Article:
I read Emily Oster’s newsletter and her most recent piece was about seeing family safely over the holidays. She closed with this caveat:
Unbridled happiness! That’s one way to think about the holidays.
I’m not a holidays grouch overall, but the holidays DO reliably make me grouchy when they’re happening. Hosting Thanksgiving wears me out most especially because I resent doing table decorations on top of cleaning and cooking and getting all the food out at the same time and figuring out what the kids will do. Table decorations are one of those things that you can’t do at the last minute or else they look shitty and sparse. Oh and there’s ironing the cloth napkins. Like table decorations, not my idea, but if it’s not done, someone in my family will notice.
Then Christmas, which comes with the annual rehashing of when we will do Xmas Eve breakfast/Xmas Eve Mass/Xmas Eve Dinner/Xmas Eve gifts. There’s the tipsy late night Christmas Eve wrapping and arguing over how much Santa realness to sprinkle around the house (my take is usually: THEY HAVE ENOUGH MAGIC ALREADY.) That’s all before Christmas Day, which involves two family meetups IRL, one virtual, and four rounds of gifts for the kids (from Santa at home, then my parents, then the out of town grandparents, and finally the aunts and uncles.) Also there’s the getting kids dressed and at a place on time for various things. Last year I remember putting my exhausted sobbing older son to bed, and FORBIDDING my husband to go in and make him feel better since he was the most spoiled child on earth and just needed to fall asleep (my husband, a softy, overrode me.)
Here are two holiday photos, one from my younger son’s first Christmas and then his most recent Christmas, that sum things up:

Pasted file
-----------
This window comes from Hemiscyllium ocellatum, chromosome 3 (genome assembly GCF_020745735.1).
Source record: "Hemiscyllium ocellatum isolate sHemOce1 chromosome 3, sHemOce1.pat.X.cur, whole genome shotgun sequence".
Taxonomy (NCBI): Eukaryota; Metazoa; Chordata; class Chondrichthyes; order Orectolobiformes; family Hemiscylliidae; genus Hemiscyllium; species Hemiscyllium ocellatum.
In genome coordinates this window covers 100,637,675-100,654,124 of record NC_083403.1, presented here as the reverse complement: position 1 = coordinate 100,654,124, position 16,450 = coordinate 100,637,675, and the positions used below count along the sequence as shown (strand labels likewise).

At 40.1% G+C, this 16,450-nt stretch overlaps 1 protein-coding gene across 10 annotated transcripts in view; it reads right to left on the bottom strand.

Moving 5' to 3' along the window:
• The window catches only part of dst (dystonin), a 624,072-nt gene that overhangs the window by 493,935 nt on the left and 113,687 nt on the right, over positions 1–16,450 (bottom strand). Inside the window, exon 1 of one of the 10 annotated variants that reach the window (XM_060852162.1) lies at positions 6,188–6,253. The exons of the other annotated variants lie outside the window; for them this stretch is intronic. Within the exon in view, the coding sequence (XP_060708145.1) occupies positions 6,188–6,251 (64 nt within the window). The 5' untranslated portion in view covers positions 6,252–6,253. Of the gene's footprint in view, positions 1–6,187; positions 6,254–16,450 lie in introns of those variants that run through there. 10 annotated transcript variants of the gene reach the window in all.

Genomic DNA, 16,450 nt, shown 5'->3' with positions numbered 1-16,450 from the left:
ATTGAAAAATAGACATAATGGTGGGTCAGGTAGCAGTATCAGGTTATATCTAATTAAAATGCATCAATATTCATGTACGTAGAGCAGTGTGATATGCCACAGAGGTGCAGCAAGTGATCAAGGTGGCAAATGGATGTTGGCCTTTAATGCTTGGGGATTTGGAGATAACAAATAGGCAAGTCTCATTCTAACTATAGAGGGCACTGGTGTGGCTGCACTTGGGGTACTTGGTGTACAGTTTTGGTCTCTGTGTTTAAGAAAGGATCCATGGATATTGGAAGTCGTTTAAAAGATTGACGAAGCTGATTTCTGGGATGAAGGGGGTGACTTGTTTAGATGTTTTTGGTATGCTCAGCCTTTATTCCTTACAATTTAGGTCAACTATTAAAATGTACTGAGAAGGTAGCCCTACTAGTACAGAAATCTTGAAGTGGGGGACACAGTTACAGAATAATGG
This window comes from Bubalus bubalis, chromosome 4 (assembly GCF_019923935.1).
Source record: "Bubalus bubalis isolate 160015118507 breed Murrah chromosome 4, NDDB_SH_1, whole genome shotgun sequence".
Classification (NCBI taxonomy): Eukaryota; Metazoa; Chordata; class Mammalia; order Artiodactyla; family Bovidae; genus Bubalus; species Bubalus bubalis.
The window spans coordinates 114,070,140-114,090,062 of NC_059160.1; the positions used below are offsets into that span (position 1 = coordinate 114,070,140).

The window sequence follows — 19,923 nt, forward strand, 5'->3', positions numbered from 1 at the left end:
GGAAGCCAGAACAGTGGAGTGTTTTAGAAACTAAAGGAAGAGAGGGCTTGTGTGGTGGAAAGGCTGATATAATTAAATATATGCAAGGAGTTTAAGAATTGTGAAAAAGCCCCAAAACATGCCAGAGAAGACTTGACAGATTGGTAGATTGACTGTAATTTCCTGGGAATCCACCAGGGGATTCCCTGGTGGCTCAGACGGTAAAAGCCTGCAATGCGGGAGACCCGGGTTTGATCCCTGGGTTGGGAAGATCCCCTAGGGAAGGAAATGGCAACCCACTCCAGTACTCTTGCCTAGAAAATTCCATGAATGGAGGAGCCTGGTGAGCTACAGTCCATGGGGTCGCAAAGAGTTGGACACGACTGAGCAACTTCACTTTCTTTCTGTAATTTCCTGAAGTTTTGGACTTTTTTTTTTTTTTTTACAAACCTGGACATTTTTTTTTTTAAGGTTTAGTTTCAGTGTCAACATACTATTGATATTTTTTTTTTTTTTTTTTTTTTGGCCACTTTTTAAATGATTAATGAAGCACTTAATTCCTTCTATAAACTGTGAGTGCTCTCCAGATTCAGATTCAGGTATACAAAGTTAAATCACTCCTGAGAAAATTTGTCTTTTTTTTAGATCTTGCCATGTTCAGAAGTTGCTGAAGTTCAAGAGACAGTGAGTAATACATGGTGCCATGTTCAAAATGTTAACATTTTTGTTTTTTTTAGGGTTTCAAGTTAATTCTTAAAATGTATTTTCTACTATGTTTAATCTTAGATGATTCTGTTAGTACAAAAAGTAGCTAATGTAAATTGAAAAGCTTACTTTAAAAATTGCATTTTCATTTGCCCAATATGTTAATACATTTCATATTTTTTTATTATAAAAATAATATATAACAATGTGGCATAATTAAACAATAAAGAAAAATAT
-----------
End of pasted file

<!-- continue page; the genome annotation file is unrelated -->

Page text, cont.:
Based on the predictions for the pandemic over the winter I think we may just opt out this year and stay home aside from potentially some outside gift exchanging for the kids’ sake.
We are very lucky in that we don’t have very elderly/infirm family members so that the “these could be our last holiday together” specter doesn’t loom over us—but am I alone in not minding taking one year off? (Only one, though, please.) Still doing the holidays, but just the four of us, without the many plans and logistics. No plotting Thanksgiving out three weeks in advance. A five pound turkey instead of a 25 pound one. Two bottles of wine instead of a case plus three cases of beer. Not worrying about packing up gifts or who will be the designated driver and whether to stay late and have fun or be the pooper who leaves early and gets the kids in bed on time. Staying in pajamas all day. Avoiding political/pandemic talk with family members. Not fretting about the kids tearing around a childfree family member’s house. At Easter I didn’t mind just doing an Easter egg hunt in the house and watching Mass in the kitchen on Zoom over mimosas and coffee cake, and I’m also maybe not that sad about not buying 15 pounds of candy this year and getting my kids dressed up for school Halloween/Trunk or Treat/Trick or Treat and then my own weird issues with hiding/disposing with all the surplus candy.
Maybe I do hate the holidays?
I don’t. I will of course miss seeing my family after so much time off and traditions like the scratch-off tickets my aunt puts under our plates, my dad’s cousin bringing his accordion to Christmas dinner, and sharing the opłatki (I wonder if that one will ever happen again, since it involves lots of people touching food with their hands.) I have just wished holidays + kids were scaled back by 15% or so in the best of times. I know I have parented harder this year than ever before and I’ll take any breaks where I can get them. That brings me some happiness—bridled happiness.
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One witchy thing